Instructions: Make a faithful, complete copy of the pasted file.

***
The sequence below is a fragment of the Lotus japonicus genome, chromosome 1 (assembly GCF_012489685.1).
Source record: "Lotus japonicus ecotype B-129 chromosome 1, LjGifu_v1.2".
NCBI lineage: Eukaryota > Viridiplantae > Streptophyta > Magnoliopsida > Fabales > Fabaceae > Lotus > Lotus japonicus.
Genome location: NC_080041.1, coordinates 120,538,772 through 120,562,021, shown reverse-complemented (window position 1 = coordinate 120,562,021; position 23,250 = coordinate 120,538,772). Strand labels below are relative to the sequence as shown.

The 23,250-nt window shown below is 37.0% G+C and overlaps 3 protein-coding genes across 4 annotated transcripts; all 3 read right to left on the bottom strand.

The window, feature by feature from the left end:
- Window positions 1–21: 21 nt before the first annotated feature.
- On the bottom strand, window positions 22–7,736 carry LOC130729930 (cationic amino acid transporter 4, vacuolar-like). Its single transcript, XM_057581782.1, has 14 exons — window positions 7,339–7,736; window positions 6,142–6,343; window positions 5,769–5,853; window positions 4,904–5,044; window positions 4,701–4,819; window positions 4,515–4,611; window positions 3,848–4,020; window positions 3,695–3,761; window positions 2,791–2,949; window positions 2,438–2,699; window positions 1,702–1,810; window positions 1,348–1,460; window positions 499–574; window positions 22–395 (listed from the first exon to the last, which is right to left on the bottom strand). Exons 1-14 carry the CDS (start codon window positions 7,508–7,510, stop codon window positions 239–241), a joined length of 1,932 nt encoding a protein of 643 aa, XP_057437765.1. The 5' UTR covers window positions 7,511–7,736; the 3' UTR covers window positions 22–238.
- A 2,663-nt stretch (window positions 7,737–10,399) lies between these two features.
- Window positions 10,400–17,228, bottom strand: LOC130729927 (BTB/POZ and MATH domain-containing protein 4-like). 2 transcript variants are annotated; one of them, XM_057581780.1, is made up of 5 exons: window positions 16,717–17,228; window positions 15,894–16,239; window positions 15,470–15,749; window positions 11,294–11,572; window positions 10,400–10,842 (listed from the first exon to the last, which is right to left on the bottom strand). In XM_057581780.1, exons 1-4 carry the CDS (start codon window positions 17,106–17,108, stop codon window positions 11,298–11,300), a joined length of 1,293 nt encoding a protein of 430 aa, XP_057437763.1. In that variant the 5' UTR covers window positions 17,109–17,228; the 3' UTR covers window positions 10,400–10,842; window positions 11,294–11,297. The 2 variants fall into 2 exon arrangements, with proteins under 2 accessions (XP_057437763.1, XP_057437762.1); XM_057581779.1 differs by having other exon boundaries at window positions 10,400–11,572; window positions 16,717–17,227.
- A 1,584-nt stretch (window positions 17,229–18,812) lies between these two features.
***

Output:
The sequence below is a fragment of the Lotus japonicus genome, chromosome 1 (assembly GCF_012489685.1).
Source record: "Lotus japonicus ecotype B-129 chromosome 1, LjGifu_v1.2".
NCBI lineage: Eukaryota > Viridiplantae > Streptophyta > Magnoliopsida > Fabales > Fabaceae > Lotus > Lotus japonicus.
Genome location: NC_080041.1, coordinates 120,538,772 through 120,562,021, shown reverse-complemented (window position 1 = coordinate 120,562,021; position 23,250 = coordinate 120,538,772). Strand labels below are relative to the sequence as shown.

The 23,250-nt window shown below is 37.0% G+C and overlaps 3 protein-coding genes across 4 annotated transcripts; all 3 read right to left on the bottom strand.

The window, feature by feature from the left end:
- Window positions 1–21: 21 nt before the first annotated feature.
- On the bottom strand, window positions 22–7,736 carry LOC130729930 (cationic amino acid transporter 4, vacuolar-like). Its single transcript, XM_057581782.1, has 14 exons — window positions 7,339–7,736; window positions 6,142–6,343; window positions 5,769–5,853; window positions 4,904–5,044; window positions 4,701–4,819; window positions 4,515–4,611; window positions 3,848–4,020; window positions 3,695–3,761; window positions 2,791–2,949; window positions 2,438–2,699; window positions 1,702–1,810; window positions 1,348–1,460; window positions 499–574; window positions 22–395 (listed from the first exon to the last, which is right to left on the bottom strand). Exons 1-14 carry the CDS (start codon window positions 7,508–7,510, stop codon window positions 239–241), a joined length of 1,932 nt encoding a protein of 643 aa, XP_057437765.1. The 5' UTR covers window positions 7,511–7,736; the 3' UTR covers window positions 22–238.
- A 2,663-nt stretch (window positions 7,737–10,399) lies between these two features.
- Window positions 10,400–17,228, bottom strand: LOC130729927 (BTB/POZ and MATH domain-containing protein 4-like). 2 transcript variants are annotated; one of them, XM_057581780.1, is made up of 5 exons: window positions 16,717–17,228; window positions 15,894–16,239; window positions 15,470–15,749; window positions 11,294–11,572; window positions 10,400–10,842 (listed from the first exon to the last, which is right to left on the bottom strand). In XM_057581780.1, exons 1-4 carry the CDS (start codon window positions 17,106–17,108, stop codon window positions 11,298–11,300), a joined length of 1,293 nt encoding a protein of 430 aa, XP_057437763.1. In that variant the 5' UTR covers window positions 17,109–17,228; the 3' UTR covers window positions 10,400–10,842; window positions 11,294–11,297. The 2 variants fall into 2 exon arrangements, with proteins under 2 accessions (XP_057437763.1, XP_057437762.1); XM_057581779.1 differs by having other exon boundaries at window positions 10,400–11,572; window positions 16,717–17,227.
- A 1,584-nt stretch (window positions 17,229–18,812) lies between these two features.